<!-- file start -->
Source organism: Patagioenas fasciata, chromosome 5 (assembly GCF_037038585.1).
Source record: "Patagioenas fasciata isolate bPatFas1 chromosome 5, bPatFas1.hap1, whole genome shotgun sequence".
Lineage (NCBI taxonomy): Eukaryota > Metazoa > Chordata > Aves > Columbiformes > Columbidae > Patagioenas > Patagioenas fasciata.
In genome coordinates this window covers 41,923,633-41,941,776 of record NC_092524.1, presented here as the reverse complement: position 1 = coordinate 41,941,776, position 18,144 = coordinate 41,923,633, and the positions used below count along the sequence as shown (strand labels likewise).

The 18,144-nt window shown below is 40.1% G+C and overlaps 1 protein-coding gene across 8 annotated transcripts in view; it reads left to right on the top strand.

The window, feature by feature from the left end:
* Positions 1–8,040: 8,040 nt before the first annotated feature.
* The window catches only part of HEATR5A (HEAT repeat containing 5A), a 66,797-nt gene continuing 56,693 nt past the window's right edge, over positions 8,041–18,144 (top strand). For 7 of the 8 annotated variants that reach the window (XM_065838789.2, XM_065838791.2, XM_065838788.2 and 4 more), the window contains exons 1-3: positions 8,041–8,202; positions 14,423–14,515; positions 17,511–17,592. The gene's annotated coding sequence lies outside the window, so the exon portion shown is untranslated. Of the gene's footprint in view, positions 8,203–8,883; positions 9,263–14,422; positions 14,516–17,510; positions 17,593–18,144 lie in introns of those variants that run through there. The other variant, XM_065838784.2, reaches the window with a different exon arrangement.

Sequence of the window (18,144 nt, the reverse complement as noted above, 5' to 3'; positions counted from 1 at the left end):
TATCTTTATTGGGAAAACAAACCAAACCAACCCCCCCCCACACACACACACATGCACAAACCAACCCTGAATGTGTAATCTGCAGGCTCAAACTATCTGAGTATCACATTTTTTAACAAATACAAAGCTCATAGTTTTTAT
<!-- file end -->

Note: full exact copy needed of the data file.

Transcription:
Source organism: Patagioenas fasciata, chromosome 5 (assembly GCF_037038585.1).
Source record: "Patagioenas fasciata isolate bPatFas1 chromosome 5, bPatFas1.hap1, whole genome shotgun sequence".
Lineage (NCBI taxonomy): Eukaryota > Metazoa > Chordata > Aves > Columbiformes > Columbidae > Patagioenas > Patagioenas fasciata.
In genome coordinates this window covers 41,923,633-41,941,776 of record NC_092524.1, presented here as the reverse complement: position 1 = coordinate 41,941,776, position 18,144 = coordinate 41,923,633, and the positions used below count along the sequence as shown (strand labels likewise).

The 18,144-nt window shown below is 40.1% G+C and overlaps 1 protein-coding gene across 8 annotated transcripts in view; it reads left to right on the top strand.

The window, feature by feature from the left end:
* Positions 1–8,040: 8,040 nt before the first annotated feature.
* The window catches only part of HEATR5A (HEAT repeat containing 5A), a 66,797-nt gene continuing 56,693 nt past the window's right edge, over positions 8,041–18,144 (top strand). For 7 of the 8 annotated variants that reach the window (XM_065838789.2, XM_065838791.2, XM_065838788.2 and 4 more), the window contains exons 1-3: positions 8,041–8,202; positions 14,423–14,515; positions 17,511–17,592. The gene's annotated coding sequence lies outside the window, so the exon portion shown is untranslated. Of the gene's footprint in view, positions 8,203–8,883; positions 9,263–14,422; positions 14,516–17,510; positions 17,593–18,144 lie in introns of those variants that run through there. The other variant, XM_065838784.2, reaches the window with a different exon arrangement.

Sequence of the window (18,144 nt, the reverse complement as noted above, 5' to 3'; positions counted from 1 at the left end):
TATCTTTATTGGGAAAACAAACCAAACCAACCCCCCCCCACACACACACACATGCACAAACCAACCCTGAATGTGTAATCTGCAGGCTCAAACTATCTGAGTATCACATTTTTTAACAAATACAAAGCTCATAGTTTTTAT